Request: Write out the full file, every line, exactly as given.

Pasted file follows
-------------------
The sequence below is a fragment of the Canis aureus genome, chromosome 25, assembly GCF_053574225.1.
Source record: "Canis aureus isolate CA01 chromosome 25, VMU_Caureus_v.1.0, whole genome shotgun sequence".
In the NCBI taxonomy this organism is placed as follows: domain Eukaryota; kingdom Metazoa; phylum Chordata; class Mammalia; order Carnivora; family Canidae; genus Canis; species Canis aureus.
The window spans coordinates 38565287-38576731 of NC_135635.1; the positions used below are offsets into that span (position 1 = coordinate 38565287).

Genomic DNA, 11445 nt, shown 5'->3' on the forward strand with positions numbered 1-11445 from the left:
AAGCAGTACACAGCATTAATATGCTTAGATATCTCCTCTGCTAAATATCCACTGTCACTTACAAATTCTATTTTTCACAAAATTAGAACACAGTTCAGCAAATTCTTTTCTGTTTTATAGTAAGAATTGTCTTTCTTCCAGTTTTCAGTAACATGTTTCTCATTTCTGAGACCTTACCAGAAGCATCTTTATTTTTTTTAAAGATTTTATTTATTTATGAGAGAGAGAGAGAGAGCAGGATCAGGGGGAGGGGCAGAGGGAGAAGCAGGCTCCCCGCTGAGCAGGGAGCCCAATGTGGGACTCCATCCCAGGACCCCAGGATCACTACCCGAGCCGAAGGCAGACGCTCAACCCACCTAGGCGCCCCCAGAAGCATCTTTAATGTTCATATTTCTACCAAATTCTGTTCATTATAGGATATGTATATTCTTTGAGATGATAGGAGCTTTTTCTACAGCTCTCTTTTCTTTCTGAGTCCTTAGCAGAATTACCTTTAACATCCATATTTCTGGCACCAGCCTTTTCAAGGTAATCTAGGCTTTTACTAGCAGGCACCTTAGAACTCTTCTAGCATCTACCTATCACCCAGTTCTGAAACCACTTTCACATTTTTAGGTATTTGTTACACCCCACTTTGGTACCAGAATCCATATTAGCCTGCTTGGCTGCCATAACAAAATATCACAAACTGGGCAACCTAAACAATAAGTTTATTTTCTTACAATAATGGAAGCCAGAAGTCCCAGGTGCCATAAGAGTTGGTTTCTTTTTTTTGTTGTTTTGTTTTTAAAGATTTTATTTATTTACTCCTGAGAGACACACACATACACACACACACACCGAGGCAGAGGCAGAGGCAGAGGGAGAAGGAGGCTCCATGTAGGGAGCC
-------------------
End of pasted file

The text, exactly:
The sequence below is a fragment of the Canis aureus genome, chromosome 25, assembly GCF_053574225.1.
Source record: "Canis aureus isolate CA01 chromosome 25, VMU_Caureus_v.1.0, whole genome shotgun sequence".
In the NCBI taxonomy this organism is placed as follows: domain Eukaryota; kingdom Metazoa; phylum Chordata; class Mammalia; order Carnivora; family Canidae; genus Canis; species Canis aureus.
The window spans coordinates 38565287-38576731 of NC_135635.1; the positions used below are offsets into that span (position 1 = coordinate 38565287).

Genomic DNA, 11445 nt, shown 5'->3' on the forward strand with positions numbered 1-11445 from the left:
AAGCAGTACACAGCATTAATATGCTTAGATATCTCCTCTGCTAAATATCCACTGTCACTTACAAATTCTATTTTTCACAAAATTAGAACACAGTTCAGCAAATTCTTTTCTGTTTTATAGTAAGAATTGTCTTTCTTCCAGTTTTCAGTAACATGTTTCTCATTTCTGAGACCTTACCAGAAGCATCTTTATTTTTTTTAAAGATTTTATTTATTTATGAGAGAGAGAGAGAGAGCAGGATCAGGGGGAGGGGCAGAGGGAGAAGCAGGCTCCCCGCTGAGCAGGGAGCCCAATGTGGGACTCCATCCCAGGACCCCAGGATCACTACCCGAGCCGAAGGCAGACGCTCAACCCACCTAGGCGCCCCCAGAAGCATCTTTAATGTTCATATTTCTACCAAATTCTGTTCATTATAGGATATGTATATTCTTTGAGATGATAGGAGCTTTTTCTACAGCTCTCTTTTCTTTCTGAGTCCTTAGCAGAATTACCTTTAACATCCATATTTCTGGCACCAGCCTTTTCAAGGTAATCTAGGCTTTTACTAGCAGGCACCTTAGAACTCTTCTAGCATCTACCTATCACCCAGTTCTGAAACCACTTTCACATTTTTAGGTATTTGTTACACCCCACTTTGGTACCAGAATCCATATTAGCCTGCTTGGCTGCCATAACAAAATATCACAAACTGGGCAACCTAAACAATAAGTTTATTTTCTTACAATAATGGAAGCCAGAAGTCCCAGGTGCCATAAGAGTTGGTTTCTTTTTTTTGTTGTTTTGTTTTTAAAGATTTTATTTATTTACTCCTGAGAGACACACACATACACACACACACACCGAGGCAGAGGCAGAGGCAGAGGGAGAAGGAGGCTCCATGTAGGGAGCC